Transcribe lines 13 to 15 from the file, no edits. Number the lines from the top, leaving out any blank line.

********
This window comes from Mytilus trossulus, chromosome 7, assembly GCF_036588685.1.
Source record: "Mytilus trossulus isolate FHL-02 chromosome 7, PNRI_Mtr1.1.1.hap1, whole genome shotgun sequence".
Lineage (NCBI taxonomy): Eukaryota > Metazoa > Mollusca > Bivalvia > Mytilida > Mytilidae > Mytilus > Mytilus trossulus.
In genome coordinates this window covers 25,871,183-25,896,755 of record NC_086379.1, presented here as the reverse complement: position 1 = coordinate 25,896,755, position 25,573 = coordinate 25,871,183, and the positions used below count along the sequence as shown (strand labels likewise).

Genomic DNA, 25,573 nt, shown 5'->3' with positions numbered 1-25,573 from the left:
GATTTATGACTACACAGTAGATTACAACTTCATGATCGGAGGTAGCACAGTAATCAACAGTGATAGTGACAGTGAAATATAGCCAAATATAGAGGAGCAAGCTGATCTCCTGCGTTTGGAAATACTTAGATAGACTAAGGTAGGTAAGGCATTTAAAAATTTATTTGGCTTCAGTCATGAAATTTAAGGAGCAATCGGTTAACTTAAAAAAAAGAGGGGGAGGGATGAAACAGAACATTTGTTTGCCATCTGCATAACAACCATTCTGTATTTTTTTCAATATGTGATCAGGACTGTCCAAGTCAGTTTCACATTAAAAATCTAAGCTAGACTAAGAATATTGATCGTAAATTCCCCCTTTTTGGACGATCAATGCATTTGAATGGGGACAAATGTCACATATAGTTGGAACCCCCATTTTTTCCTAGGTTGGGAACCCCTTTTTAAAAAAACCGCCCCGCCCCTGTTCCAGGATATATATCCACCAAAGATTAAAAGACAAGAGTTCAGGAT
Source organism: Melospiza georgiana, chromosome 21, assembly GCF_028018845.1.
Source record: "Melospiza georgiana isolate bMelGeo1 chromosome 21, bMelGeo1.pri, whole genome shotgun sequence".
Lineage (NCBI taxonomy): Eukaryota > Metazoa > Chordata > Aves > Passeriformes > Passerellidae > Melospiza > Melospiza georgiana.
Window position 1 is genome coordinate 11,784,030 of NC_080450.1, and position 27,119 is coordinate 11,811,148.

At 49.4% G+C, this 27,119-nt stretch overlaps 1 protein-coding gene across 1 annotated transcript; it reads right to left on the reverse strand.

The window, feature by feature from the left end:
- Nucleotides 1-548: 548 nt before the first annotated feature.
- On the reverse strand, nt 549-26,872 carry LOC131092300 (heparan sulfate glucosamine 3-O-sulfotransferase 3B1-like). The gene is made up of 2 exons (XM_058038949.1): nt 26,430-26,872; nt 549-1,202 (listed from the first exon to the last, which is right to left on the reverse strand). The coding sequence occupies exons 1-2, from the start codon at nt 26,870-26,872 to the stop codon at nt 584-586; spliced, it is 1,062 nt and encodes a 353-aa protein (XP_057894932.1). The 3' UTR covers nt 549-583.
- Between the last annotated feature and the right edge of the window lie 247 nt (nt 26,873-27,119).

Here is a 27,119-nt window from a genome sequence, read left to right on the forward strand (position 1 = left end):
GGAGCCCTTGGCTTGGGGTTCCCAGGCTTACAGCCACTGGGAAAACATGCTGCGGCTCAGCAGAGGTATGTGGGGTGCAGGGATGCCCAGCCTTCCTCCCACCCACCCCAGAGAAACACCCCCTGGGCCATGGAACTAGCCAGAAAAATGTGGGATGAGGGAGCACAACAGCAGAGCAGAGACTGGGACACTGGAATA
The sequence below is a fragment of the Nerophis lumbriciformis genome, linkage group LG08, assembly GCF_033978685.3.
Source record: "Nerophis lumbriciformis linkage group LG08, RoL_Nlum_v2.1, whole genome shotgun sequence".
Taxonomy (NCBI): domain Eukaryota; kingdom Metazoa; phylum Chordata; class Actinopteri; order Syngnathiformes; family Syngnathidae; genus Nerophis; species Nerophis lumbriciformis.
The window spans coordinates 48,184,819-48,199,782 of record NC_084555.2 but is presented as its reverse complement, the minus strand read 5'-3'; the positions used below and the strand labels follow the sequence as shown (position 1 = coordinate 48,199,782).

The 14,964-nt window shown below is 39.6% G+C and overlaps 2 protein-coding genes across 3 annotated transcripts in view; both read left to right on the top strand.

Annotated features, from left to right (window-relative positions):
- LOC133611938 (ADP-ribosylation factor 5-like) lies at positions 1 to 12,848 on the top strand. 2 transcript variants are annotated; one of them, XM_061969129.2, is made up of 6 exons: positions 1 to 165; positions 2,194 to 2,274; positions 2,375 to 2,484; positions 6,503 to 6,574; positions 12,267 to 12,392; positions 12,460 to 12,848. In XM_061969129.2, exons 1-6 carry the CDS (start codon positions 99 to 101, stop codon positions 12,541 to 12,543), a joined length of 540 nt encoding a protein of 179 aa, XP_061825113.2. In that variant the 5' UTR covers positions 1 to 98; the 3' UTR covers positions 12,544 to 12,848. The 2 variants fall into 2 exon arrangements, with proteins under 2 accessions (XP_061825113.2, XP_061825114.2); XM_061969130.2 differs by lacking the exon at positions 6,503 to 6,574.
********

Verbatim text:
- Nucleotides 1-548: 548 nt before the first annotated feature.
- On the reverse strand, nt 549-26,872 carry LOC131092300 (heparan sulfate glucosamine 3-O-sulfotransferase 3B1-like). The gene is made up of 2 exons (XM_058038949.1): nt 26,430-26,872; nt 549-1,202 (listed from the first exon to the last, which is right to left on the reverse strand). The coding sequence occupies exons 1-2, from the start codon at nt 26,870-26,872 to the stop codon at nt 584-586; spliced, it is 1,062 nt and encodes a 353-aa protein (XP_057894932.1). The 3' UTR covers nt 549-583.
- Between the last annotated feature and the right edge of the window lie 247 nt (nt 26,873-27,119).